For the many who know Edouard Lalo only as the composer of the warhorse Symphonie espagnole for violin and orchestra, it is surprising to learn that he is the author of over a half-dozen other vehicles for soloist and orchestra (and all kinds of other works, operatic, orchestra, chamber, and sacred, as well), including two other violin concertos and an absolutely unknown piano concerto. The only one of these other concerto-type works to have earned any kind of reputation at all is the Concerto for cello and orchestra in D minor composed in 1877, a favorite of student cellists that is nevertheless surprisingly and wonderfully colorful in a master's hands. Lalo was a better and more thoughtful composer than historians usually allow, and although the work sometimes veers toward the trite, the Cello Concerto is not short of charms.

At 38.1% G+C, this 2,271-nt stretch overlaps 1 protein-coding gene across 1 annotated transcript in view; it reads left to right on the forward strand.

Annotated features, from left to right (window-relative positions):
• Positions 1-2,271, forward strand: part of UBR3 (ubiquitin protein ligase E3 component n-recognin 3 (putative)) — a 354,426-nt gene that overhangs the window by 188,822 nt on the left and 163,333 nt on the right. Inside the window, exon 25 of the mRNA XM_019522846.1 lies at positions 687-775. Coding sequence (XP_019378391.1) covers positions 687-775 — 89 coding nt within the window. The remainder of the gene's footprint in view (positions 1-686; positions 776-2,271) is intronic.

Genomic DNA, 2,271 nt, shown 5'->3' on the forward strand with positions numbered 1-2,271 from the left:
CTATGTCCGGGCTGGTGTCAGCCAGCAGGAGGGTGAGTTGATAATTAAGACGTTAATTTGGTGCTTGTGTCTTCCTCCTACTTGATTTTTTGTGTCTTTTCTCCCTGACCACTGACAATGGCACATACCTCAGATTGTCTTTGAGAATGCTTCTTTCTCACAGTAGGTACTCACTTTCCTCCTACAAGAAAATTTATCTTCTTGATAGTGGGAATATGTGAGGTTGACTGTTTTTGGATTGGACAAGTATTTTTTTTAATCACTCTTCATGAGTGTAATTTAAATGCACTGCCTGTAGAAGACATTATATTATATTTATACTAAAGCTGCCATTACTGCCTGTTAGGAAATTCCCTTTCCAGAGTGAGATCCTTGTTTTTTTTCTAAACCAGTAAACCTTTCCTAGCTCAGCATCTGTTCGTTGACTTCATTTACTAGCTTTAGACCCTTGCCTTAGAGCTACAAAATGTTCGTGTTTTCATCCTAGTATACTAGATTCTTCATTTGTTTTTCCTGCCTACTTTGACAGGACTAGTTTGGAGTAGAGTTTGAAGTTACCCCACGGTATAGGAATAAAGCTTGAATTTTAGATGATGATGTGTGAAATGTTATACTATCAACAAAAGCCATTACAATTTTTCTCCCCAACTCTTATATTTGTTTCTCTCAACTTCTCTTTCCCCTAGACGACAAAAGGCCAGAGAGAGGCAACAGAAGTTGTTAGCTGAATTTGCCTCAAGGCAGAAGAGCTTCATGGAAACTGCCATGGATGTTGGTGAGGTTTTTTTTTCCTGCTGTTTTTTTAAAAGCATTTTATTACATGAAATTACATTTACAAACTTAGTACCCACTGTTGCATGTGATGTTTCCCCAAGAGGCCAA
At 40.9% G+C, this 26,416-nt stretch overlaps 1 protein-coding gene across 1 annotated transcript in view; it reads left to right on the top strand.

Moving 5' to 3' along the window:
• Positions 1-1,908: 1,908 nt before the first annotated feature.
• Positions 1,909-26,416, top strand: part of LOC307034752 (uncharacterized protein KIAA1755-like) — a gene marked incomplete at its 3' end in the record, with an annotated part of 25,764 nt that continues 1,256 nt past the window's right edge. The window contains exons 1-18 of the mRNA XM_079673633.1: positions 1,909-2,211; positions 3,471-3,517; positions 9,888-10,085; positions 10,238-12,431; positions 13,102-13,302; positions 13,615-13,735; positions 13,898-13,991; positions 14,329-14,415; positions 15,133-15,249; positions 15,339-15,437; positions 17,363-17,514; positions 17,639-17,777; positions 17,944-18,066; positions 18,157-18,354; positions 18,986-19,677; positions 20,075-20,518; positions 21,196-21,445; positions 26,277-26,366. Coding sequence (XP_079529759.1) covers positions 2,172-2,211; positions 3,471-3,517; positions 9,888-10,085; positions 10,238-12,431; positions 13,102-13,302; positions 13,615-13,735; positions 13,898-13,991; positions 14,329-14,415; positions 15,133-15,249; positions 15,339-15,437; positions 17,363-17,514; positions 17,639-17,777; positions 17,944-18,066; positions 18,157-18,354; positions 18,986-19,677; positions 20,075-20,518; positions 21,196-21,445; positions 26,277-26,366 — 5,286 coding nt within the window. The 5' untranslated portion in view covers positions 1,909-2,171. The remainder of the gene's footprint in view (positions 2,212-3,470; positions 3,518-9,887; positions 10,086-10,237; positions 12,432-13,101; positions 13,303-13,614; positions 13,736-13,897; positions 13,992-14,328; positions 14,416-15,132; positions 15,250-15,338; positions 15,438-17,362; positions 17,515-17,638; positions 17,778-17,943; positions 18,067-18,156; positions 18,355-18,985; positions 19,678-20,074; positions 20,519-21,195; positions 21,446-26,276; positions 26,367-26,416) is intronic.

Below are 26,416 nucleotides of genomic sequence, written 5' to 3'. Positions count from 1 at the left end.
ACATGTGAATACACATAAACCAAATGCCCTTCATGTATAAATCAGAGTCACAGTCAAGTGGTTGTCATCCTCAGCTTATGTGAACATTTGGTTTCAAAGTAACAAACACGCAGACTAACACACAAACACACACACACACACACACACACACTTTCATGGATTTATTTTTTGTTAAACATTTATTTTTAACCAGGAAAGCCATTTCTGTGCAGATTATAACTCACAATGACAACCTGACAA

Though a Frenchman, Lalo was of Spanish descent; Spanish idioms fill the three movements of the Cello Concerto, here subtly, there blatantly. The Allegro maestoso first movement is prefaced by a Lento introduction in which the cellist ponders the coming movement in recitative style -- there is no traditional orchestral exposition here. The body of the movement is built around three elements: a firmly chiseled tune first offered by the soloist, an unshakable descending accompaniment theme, and a gorgeous, dolcissimo second theme, during which the descending accompaniment theme takes on a new tenderness but does not dissolve. The second movement is an intermezzo that alternates between lyric Andantino con moto music and sprightly Allegro presto music. After a brief introduction (which temporarily moves into the unlikely realm of B flat minor and gives an advance copy of one of the upcoming themes), the last movement takes the shape of a robust rondo.